Elasticsearch migrations for Laravel

v1.6.1 2021-07-05 15:25 UTC

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Last update: 2021-07-05 15:28:21 UTC


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Elasticsearch migrations for Laravel allow you to easily modify and share indices schema across the application's environments.



The current version of Elastic Migrations has been tested with the following configuration:

  • PHP 7.2-8.0
  • Elasticsearch 7.x
  • Laravel 6.x-8.x


The library can be installed via Composer:

composer require babenkoivan/elastic-migrations

If you want to use Elastic Migrations with Lumen framework check this guide.


Elastic Migrations uses babenkoivan/elastic-client as a dependency. If you want to change the default client settings (and I'm pretty sure you do), then you need to create the configuration file first:

php artisan vendor:publish --provider="ElasticClient\ServiceProvider"

You can change Elasticsearch host and other client settings in the config/elastic.client.php file. Please refer to babenkoivan/elastic-client for more details.

If you want to change the migration table name, the default migrations directory or set prefixes for indices and aliases, publish Elastic Migrations settings as well:

php artisan vendor:publish --provider="ElasticMigrations\ServiceProvider"

The published configuration can be found in the config/elastic.migrations.php file.

Finally, don't forget to run Laravel database migrations to create Elastic Migrations table:

php artisan migrate

Writing Migrations

You can effortlessly create a new migration file using an Artisan console command:

php artisan elastic:make:migration create_my_index

This command creates a migration class in the elastic/migrations directory.

Every migration includes two methods: up and down. up is used to alternate the index schema and down is used to revert that action.

You can use ElasticMigrations\Facades\Index facade to perform basic operations over Elasticsearch indices:

Create Index

Create an index with the default settings:


or use a modifier to configure mapping and settings:

Index::create('my-index', function (Mapping $mapping, Settings $settings) {
    // to add a new field to the mapping use method name as a field type (in Camel Case), 
    // first argument as a field name and optional second argument as additional field parameters  
    $mapping->text('title', ['boost' => 2]);

    // you can define a dynamic template as follows
    $mapping->dynamicTemplate('my_template_name', [
        'match_mapping_type' => 'long',
        'mapping' => [
            'type' => 'integer',
    // you can also change the index settings 
         'number_of_replicas' => 2,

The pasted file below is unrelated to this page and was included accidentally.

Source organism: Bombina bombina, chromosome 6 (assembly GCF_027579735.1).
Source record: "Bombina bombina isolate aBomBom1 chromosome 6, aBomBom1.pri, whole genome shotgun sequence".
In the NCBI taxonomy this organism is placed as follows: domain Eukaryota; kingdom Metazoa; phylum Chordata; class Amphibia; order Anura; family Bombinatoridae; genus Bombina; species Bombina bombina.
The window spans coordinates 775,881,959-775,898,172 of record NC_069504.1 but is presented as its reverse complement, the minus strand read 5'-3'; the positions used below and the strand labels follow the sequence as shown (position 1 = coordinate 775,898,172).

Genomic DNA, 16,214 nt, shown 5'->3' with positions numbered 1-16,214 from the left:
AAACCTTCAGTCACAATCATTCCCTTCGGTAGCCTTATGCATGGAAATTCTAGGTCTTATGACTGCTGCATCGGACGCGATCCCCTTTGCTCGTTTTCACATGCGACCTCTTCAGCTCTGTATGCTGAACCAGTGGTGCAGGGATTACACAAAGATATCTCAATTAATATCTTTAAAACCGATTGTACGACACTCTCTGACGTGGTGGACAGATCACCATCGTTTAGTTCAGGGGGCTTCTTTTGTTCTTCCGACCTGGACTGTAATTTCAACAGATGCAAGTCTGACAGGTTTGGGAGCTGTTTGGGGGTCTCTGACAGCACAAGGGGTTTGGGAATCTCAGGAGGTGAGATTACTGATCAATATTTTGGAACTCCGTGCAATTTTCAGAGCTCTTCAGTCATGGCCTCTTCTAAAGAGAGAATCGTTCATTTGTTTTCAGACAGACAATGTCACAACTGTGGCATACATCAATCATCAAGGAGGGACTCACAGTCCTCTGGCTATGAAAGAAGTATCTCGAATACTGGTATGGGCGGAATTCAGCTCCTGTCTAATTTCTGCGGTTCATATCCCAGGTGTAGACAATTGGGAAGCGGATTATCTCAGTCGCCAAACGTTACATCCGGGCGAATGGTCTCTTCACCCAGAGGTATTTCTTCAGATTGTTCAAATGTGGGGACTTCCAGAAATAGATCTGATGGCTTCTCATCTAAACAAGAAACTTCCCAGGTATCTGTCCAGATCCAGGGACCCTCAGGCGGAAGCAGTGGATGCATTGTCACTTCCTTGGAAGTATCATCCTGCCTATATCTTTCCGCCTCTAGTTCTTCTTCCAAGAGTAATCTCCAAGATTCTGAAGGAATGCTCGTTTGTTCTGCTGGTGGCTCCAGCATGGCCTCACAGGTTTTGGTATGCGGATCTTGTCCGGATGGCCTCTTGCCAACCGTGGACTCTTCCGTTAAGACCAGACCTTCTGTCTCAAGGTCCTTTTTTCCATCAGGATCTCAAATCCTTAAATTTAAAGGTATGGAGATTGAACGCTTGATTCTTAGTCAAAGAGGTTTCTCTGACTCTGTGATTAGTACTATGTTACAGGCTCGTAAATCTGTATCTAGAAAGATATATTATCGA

'refresh_interval' => -1
    // and analysis configuration
        'analyzer' => [
            'title' => [
                'type' => 'custom',
                'tokenizer' => 'whitespace'    

There is also an option to create an index only if it doesn't exist:


Update Mapping

Use the modifier to adjust the mapping:

Index::putMapping('my-index', function (Mapping $mapping) {
    $mapping->text('title', ['boost' => 2]);

Update Settings

Use the modifier to change the index configuration:

Index::putSettings('my-index', function (Settings $settings) {
         'number_of_replicas' => 2,
         'refresh_interval' => -1

You can update analysis settings only on closed indices. The putSettingsHard method closes the index, updates the configuration and opens the index again:

Index::putSettingsHard('my-index', function (Settings $settings) {
        'analyzer' => [
            'title' => [
                'type' => 'custom',
                'tokenizer' => 'whitespace'

Drop Index

You can unconditionally delete the index:


or delete it only if it exists:


Create Alias

You can create an alias with optional filter query:

Index::putAlias('my-index', 'my-alias', ['term' => ['user_id' => 1]]);

Delete Alias

You can delete an alias by its name:

Index::deleteAlias('my-index', 'my-alias');


Finally, you are free to inject Elasticsearch\Client in the migration constructor and execute any supported by client actions.

Running Migrations

You can either run all migrations:

php artisan elastic:migrate

or run a specific one:

php artisan elastic:migrate 2018_12_01_081000_create_my_index

Use the --force option if you want to execute migrations on production environment:

php artisan elastic:migrate --force

Reverting Migrations

You can either revert the last executed migrations:

php artisan elastic:migrate:rollback 

or rollback a specific one:

php artisan elastic:migrate:rollback 2018_12_01_081000_create_my_index

Use the elastic:migrate:reset command if you want to revert all previously migrated files:

php artisan elastic:migrate:reset 

Starting Over

Sometimes you just want to start over, rollback all the changes and apply them again:

php artisan elastic:migrate:refresh

Alternatively you can also drop all existing indices and rerun the migrations:

php artisan elastic:migrate:fresh

Migration Status

You can always check which files have been already migrated and what can be reverted by the elastic:migrate:rollback command (the last batch):

php artisan elastic:migrate:status

Zero Downtime Migration

Changing an index mapping with zero downtime is not a trivial process and might vary from one project to another. Elastic Migrations library doesn't include such feature out of the box, but you can implement it in your project by following this guide.


If you see one of the messages below, follow the instructions:

  • Migration table is not yet created - run the php artisan migrate command
  • Migration directory is not yet created - create a migration file using the elastic:make:migration command or create migrations directory manually

In case one of the commands doesn't work as expected, try to publish configuration:

php artisan vendor:publish --provider="ElasticMigrations\ServiceProvider"